During the Peasants’ War, Thomas Müntzer, a radical apocalyptic reformer, called for the violent overthrow of the established ecclesiastical and political order.
Originally sympathetic to Luther, Müntzer broke with him from 1520 on, developing a socially and politically radical theology.
Müntzer contrasted the “inner word” of genuine faith produced directly by God through suffering with the “outer word” of false faith based on comfortable privilege and mere scripture study.
Müntzer sharply divided the world into the godly, who would usher in God’s kingdom, and the godless, who upheld the corrupt social, political, and ecclesiastical order and would be exterminated.
Müntzer saw in the remarkable growth and increasing militancy of the Reformation movement after 1523 a sure sign that Christ’s Second Coming was imminent.
Unlike Luther’s passive apocalypticism, Müntzer’s active apocalypticism urged peasants to use violent means to help usher in the triumph over the anti-Christian union of ecclesiastical and secular authorities.
In his “Sermon to the Princes” (July 1524), Müntzer urged the princes of Saxony to help usher in the new kingdom of righteousness, lest they be overwhelmed and destroyed.
In Thuringia, Müntzer urged thousands of underarmed peasants to violent insurrection at the battle of Frankenhausen, promising them that God would protect them.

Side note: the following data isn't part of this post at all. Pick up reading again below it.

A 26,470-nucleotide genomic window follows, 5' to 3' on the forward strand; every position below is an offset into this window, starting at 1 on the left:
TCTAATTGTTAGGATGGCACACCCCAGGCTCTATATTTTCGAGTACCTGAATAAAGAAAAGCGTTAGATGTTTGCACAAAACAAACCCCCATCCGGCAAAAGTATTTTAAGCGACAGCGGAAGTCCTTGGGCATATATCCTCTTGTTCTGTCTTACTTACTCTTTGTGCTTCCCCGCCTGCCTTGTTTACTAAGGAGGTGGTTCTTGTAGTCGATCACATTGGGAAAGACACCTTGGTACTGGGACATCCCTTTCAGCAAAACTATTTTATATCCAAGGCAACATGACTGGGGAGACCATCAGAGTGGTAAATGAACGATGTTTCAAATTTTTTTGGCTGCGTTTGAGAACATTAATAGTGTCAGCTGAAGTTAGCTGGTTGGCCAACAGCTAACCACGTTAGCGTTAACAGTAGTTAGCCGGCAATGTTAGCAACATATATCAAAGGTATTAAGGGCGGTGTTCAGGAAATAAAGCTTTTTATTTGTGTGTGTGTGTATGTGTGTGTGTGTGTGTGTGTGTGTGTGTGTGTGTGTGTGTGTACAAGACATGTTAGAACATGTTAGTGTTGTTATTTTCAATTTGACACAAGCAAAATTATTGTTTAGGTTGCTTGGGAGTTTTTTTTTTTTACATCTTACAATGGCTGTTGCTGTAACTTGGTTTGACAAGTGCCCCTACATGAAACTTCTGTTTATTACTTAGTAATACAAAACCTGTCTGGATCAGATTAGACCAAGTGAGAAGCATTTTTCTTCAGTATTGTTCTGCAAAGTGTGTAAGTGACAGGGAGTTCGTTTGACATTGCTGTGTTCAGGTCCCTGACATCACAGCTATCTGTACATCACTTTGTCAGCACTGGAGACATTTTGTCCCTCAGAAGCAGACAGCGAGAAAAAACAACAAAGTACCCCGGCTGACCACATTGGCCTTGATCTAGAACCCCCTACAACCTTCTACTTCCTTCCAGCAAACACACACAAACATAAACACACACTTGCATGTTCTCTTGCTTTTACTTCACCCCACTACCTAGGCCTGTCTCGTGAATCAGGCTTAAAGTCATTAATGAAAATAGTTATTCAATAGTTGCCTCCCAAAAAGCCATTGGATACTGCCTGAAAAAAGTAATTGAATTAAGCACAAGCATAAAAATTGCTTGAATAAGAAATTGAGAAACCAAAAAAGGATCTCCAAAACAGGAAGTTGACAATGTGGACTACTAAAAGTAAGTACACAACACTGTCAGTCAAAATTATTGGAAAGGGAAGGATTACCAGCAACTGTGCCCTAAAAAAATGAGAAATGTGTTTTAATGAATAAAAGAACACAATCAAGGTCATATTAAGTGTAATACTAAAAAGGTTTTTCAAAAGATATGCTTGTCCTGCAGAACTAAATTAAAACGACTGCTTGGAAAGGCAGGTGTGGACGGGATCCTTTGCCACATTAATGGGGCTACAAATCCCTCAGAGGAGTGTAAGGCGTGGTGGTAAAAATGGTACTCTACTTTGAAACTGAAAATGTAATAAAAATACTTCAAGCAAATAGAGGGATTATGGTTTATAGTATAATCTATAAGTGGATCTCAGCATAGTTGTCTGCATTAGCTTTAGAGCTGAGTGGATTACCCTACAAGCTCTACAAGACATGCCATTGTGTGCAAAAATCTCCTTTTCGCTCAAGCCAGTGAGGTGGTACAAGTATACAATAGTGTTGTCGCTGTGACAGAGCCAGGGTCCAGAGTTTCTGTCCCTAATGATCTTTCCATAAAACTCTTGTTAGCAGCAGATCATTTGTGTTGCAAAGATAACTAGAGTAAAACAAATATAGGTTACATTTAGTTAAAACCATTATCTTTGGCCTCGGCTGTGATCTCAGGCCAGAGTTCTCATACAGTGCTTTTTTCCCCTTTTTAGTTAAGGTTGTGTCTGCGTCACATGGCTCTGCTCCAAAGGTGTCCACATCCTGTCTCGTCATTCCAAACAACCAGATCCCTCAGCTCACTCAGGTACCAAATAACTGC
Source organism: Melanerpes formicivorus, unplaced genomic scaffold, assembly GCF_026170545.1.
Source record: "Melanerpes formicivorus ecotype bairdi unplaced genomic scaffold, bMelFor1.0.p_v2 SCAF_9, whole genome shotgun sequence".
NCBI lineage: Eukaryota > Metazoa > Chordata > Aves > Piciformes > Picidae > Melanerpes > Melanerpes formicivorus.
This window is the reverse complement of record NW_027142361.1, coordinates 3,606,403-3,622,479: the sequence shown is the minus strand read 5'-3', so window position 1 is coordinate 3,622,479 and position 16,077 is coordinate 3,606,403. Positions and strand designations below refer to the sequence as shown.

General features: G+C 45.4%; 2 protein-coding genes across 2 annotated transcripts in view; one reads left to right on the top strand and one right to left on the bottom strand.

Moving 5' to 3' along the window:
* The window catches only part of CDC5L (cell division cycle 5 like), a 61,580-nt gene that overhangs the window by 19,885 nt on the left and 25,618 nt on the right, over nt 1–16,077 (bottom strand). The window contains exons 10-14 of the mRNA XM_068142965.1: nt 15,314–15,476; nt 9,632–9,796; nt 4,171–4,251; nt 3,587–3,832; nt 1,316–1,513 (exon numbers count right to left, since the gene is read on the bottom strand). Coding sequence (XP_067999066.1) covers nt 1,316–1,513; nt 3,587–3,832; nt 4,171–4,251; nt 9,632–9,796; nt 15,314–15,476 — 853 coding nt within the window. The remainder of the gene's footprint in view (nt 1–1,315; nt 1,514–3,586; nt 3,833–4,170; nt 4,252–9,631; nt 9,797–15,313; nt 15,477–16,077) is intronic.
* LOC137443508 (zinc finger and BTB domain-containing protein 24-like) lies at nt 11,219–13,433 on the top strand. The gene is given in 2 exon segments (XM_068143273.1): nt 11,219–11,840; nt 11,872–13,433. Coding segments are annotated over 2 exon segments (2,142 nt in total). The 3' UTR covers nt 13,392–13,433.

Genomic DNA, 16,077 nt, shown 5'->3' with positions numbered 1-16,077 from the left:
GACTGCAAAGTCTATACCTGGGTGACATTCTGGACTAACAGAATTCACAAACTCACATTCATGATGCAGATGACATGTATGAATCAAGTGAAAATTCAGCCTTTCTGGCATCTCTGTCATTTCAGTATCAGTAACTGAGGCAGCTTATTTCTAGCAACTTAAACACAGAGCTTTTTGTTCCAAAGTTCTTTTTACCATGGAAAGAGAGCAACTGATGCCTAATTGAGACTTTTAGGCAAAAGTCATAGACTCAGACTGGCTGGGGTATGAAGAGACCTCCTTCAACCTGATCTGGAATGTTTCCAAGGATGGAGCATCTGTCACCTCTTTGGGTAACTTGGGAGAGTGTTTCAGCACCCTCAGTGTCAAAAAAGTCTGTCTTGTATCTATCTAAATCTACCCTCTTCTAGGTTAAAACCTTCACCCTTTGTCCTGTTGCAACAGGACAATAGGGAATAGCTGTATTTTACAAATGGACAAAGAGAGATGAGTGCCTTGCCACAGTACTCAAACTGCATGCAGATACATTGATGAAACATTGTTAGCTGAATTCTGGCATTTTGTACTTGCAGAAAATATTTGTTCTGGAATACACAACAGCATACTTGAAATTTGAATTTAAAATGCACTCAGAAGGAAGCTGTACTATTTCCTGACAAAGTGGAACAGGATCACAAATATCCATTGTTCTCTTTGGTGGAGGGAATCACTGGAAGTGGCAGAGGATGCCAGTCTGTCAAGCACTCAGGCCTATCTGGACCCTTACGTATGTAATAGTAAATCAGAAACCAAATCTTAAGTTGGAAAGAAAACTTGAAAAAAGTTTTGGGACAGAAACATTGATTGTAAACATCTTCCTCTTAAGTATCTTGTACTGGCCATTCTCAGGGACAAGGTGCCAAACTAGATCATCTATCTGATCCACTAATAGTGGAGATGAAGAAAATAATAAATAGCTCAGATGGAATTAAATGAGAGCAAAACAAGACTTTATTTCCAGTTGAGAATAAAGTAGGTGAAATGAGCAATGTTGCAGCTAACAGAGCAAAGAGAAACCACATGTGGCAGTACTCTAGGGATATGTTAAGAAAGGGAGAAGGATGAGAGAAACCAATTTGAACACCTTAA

More than 5,000 peasants were killed, with virtually no casualties on the side of the mercenary armies of the combined Catholic and evangelical forces.
Müntzer fled, was captured shortly thereafter, and was executed.
The suppression of the “Common Man” in the Peasants’ War had profound implications for the future of the Protestant Reformation in central Europe.
The suppression of the “Common Man” ended the Reformation as a mass social movement with a major impetus “from below.”
The goals and violent actions of the “Common Man” made any sort of religious radicalism deeply suspect in the eyes of political authorities for the remainder of the sixteenth century and beyond.
Political authorities’ suspicion of unrest associated with religious change ensured that the implementation of the Reformation, wherever it took place, would occur in a controlled, domesticated manner.